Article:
Or hear it from The Scotsman‘s lead story (by-lined to David Maddox):
THE UK government will not agree to allow an independent Scotland to use the pound, Chancellor George Osborne is to say tomorrow in a major speech in Edinburgh.
In a watershed for the referendum debate, Mr Osborne is set to be joined by his Labour shadow Ed Balls and Liberal Democrat Chief Secretary to the Treasury, Danny Alexander, who will also say they are ruling out a sterling zone.
That means that even after the 2015 General Election, whoever is in power is likely to block a formal currency union with an independentScotland.
The move is a blow to the Scottish Government, which laid out its plans for a formal currency union using the pound in its white paper on independence. Yesterday Deputy First Minister Nicola Sturgeon retaliated by warning that Scotland would not take on its share of the UK’s national debt if an independent Scotland was excluded from formally using sterling.
Real fear rather than just rhetoric?
However much the Salmond administration protest their “rights”, and assert that this is “bullying”, there are good reasons why London is leery.
The chimaera of oil and gas aside (which are declining assets), the Scottish economy is even more biased towards banking than (say) Iceland’s ever was. That was the point Mark Carney of the Bank of England tried to hammer home; and with which he has apparently skewered the English politicos subsequently:
In a “technocratic assessment” to Scottish business leaders Mark Carney was careful to be diplomatic, making no judgement on whether Scotland would be better or worse off if independent. But the speech pointedly contained a table comparing the size of Scotland’s banking sector unfavourably with Ireland, Iceland, Cyprus, and Spain.
In all these places, a bankrupt banking system too big for the host country led to the need for a national bailout. These countries had a banking system of between three and seven times the size of their GDP. Scotland’s banking system is 12 times the size of its GDP.
We have been here before
I cannot avoid recalling this has the making of a re-run of 1934-37 and what is grandly termed the Anglo-Irish Trade War, but more normally the “Economic War”.
- That, too, occurred as European nations strove to rebuild from a great international financial collapse. Protectionism was the current mood.
- De Valera’s Fianna Fáil government had just come to power, and was setting about making a mark for itself.
- De Valera unilaterally decided that the Land Annuities were part of the UK national debt, from which the Free State had been exempted. In a direct parallel with Nicola Sturgeon’s crude threat, payments due to the UK Exchequer were shut off.
- London’s response was to ban imports of Irish cattle. That didn’t greatly and directly hurt the Irish middle classes. It was a boon to the poorer ones (who now received “free beef”). It did heavily impact on the ranchers and big farmers, who had to switch suddenly to tillage, at a time when, worldwide, agricultural gate-prices were rock-bottom.
- The farmers stopped (and many were unable anyway) to pay rates and taxes. That, in turn, meant effective collapse of the Irish local government system — and a corresponding concentration of control at the centre (which was no great pain to Fianna Fáil).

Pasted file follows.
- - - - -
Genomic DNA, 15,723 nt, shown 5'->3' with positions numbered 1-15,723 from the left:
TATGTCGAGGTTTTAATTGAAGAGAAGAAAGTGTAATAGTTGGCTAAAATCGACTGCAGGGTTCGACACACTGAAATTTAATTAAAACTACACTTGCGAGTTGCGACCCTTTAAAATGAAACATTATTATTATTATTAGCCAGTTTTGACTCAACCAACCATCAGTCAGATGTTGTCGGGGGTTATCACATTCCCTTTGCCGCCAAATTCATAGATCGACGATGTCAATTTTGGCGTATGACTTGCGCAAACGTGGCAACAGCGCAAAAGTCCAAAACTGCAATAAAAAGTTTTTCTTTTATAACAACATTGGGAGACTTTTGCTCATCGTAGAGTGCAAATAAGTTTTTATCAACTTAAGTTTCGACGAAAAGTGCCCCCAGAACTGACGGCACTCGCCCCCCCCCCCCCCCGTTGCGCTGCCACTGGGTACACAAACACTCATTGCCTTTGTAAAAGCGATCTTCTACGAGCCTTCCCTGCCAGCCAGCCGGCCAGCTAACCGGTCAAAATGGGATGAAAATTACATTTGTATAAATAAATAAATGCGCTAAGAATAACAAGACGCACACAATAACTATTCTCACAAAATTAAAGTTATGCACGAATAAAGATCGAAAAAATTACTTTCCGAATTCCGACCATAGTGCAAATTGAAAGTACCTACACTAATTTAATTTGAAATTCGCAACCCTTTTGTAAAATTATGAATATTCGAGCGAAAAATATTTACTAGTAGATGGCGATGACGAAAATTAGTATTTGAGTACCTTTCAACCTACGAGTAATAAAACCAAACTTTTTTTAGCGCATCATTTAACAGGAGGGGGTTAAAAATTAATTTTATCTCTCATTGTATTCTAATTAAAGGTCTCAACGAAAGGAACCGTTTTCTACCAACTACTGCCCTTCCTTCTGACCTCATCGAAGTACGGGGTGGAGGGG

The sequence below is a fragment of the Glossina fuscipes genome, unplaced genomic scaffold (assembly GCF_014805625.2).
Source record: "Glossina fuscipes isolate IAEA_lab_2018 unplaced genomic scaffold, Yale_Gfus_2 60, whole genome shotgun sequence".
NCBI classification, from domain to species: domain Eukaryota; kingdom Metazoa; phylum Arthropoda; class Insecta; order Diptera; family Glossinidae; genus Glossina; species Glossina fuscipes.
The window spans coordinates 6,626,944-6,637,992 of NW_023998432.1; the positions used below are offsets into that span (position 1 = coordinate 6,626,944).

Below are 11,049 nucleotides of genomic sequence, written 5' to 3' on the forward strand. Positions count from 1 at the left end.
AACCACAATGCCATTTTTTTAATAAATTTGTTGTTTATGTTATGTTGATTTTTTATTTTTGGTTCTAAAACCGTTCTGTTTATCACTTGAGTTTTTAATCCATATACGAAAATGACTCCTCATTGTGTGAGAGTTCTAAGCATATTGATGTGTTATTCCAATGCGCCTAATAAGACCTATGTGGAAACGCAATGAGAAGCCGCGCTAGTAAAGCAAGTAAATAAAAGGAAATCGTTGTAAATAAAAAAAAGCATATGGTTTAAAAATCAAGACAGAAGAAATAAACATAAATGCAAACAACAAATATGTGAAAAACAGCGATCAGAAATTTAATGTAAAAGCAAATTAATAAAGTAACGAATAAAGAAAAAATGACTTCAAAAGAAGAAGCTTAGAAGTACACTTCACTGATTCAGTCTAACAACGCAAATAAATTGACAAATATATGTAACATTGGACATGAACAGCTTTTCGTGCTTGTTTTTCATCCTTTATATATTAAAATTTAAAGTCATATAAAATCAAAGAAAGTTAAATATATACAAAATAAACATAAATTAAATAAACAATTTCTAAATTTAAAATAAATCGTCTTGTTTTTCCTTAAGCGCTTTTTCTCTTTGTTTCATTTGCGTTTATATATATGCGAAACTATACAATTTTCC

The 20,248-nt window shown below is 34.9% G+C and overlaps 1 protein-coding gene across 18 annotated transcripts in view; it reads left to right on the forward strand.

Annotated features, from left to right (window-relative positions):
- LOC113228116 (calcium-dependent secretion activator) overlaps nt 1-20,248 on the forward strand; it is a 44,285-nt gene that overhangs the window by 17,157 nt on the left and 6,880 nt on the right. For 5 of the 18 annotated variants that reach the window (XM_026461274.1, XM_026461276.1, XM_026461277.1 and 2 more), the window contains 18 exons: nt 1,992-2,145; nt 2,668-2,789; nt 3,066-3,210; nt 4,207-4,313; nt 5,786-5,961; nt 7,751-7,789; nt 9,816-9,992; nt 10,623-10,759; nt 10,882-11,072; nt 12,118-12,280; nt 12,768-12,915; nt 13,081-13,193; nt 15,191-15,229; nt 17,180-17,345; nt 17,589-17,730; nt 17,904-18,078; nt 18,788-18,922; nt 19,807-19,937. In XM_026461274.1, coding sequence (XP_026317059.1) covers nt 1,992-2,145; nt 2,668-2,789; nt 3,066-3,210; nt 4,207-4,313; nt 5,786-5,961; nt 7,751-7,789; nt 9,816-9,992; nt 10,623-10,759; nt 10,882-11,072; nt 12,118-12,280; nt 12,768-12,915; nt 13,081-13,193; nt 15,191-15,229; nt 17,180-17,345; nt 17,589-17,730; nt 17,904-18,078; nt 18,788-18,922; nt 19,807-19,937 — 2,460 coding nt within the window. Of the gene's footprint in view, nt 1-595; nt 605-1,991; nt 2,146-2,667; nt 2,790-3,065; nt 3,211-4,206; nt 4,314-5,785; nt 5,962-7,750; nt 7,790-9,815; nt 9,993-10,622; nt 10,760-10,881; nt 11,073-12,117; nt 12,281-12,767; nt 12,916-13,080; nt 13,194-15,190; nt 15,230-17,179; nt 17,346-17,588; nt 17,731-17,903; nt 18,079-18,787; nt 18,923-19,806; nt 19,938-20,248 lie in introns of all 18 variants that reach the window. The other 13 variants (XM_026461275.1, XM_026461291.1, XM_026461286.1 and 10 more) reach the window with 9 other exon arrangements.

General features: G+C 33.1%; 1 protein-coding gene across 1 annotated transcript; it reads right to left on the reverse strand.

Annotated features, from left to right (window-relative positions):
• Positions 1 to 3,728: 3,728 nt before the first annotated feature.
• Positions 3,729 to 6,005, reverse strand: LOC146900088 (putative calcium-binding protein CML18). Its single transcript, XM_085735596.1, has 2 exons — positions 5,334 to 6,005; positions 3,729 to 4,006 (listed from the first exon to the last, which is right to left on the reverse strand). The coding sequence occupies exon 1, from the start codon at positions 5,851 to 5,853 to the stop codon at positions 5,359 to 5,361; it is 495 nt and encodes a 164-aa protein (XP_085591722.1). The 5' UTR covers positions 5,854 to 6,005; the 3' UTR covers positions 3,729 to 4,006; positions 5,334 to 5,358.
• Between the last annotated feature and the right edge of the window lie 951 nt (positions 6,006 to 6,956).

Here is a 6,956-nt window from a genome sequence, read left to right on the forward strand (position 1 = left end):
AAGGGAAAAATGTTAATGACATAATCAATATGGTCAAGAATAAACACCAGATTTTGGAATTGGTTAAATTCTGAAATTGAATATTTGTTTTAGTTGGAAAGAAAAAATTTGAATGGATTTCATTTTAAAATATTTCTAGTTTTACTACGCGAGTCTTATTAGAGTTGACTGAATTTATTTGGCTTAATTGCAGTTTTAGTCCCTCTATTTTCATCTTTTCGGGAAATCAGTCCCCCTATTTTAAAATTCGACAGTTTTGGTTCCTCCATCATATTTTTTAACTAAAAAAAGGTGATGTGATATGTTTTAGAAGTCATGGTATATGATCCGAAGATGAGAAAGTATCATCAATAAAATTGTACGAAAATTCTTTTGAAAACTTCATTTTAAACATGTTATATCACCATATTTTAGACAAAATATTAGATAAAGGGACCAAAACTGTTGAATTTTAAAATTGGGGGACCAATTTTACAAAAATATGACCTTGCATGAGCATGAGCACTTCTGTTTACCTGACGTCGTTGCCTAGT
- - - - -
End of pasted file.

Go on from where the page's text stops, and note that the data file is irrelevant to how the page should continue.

- It all played to a rise in Irish national consciousness (again, no great pain to Fianna Fáil). There was a revival of the slogan derived from Jonathan Swift’s pamphlet of 1720:
I hope and believe nothing could please His Majesty better than to hear that his loyal subjects of both sexes in this kingdom celebrated his birthday (now approaching) universally clad in their own manufacture. Is there virtue enough left in this deluded people to save them from the brink of ruin? If the men’s opinions may be taken, the ladies will look as handsome in stuffs as brocades; and since all will be equal, there may be room enough to employ their wit and fancy in choosing and matching of patterns and colours. I heard the late Archbishop of Tuam mention a pleasant observation of somebody’s; ‘that Ireland would never be happy till a law were made for burning everything that came from England, except their people and their coals.’ Nor am I even yet for lessening the number of those exceptions.
I am constantly amazed and depressed by the number of times I come across that, mis-quoted, cut-and-pasted, by persons, even scholars, who cannot be arsed to check out the original. The final sentence is so quintessentially Swift it deserves to be included whenever possible.
- Ramsay MacDonald (for it was he) was happy to repay in kind, even to fulfil Swift’s advice. He had coal supplies to the Free State cut off. Welsh coal-owners were less enthused.
- Ireland began a programme of import substitution. Déanta in Éirinn appeared on all kinds of goods, a few of which were actually “made in Ireland” (and fewer still of real quality), rather than bolted, screwed and soldered together from imported products. The least said about native fuels (with the possible exception of Castlecomer anthracite) the better.
Even in the 1960s, drinking Bass beer was a distinct no-no among the Dublin lefties whose company I shared in the side-bar of O’Neills, Suffolk Street. I can still, just about, stomach Smithwick’s gaseous substitute.
We all knew that #Indyref would turn nasty.
Did we expect it all to go so poisonous, so early?